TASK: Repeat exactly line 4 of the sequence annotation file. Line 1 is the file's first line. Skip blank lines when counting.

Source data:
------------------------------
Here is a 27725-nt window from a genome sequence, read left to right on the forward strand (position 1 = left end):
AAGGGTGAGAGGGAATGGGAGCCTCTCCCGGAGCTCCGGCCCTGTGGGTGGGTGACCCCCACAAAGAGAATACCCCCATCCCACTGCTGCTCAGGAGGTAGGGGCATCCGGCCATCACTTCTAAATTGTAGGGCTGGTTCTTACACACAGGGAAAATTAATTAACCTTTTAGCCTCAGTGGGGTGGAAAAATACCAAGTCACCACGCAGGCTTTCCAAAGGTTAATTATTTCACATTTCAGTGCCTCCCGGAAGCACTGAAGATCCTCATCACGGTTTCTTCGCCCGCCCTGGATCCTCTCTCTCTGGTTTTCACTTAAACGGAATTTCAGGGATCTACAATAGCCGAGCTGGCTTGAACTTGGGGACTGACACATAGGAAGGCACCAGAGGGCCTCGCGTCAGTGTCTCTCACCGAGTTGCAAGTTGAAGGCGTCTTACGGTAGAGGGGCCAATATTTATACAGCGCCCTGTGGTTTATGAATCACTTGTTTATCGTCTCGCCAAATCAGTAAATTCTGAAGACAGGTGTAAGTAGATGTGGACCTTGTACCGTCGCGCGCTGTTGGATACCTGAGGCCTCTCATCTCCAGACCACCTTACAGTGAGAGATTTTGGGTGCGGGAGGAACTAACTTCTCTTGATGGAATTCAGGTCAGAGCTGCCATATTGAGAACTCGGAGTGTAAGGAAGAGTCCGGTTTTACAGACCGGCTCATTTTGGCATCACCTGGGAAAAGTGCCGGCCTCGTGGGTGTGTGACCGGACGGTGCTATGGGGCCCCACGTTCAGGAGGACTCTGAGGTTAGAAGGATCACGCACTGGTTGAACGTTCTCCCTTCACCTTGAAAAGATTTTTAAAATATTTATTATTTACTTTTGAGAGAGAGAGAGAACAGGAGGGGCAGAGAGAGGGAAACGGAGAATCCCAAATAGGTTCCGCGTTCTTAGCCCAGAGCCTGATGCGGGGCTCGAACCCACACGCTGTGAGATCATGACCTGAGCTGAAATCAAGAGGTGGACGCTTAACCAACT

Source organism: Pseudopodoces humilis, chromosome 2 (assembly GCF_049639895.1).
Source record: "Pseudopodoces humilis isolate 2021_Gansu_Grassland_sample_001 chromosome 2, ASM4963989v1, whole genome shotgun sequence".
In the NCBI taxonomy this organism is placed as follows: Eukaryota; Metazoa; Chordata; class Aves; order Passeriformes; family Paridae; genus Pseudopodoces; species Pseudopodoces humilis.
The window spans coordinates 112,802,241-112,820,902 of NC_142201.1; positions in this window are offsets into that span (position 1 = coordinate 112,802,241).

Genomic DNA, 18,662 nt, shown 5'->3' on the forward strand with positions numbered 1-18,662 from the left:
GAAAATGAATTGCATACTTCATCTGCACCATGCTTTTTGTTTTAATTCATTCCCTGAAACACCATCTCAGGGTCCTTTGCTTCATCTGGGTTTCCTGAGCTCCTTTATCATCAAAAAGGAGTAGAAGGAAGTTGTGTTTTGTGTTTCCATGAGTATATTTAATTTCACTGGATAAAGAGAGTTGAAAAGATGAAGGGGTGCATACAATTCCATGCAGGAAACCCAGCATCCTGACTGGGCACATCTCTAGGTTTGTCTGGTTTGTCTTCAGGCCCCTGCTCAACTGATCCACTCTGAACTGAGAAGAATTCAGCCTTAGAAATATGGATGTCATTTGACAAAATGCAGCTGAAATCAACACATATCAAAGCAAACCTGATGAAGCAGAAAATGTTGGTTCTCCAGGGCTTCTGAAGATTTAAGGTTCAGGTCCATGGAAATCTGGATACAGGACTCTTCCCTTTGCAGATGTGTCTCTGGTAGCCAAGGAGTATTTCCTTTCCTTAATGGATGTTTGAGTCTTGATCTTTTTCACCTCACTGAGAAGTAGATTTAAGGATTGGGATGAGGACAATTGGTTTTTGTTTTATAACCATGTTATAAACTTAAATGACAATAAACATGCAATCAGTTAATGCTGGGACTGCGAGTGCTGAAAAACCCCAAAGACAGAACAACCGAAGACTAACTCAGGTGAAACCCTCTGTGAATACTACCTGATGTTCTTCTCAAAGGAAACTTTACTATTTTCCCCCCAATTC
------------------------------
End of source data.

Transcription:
Source record: "Pseudopodoces humilis isolate 2021_Gansu_Grassland_sample_001 chromosome 2, ASM4963989v1, whole genome shotgun sequence".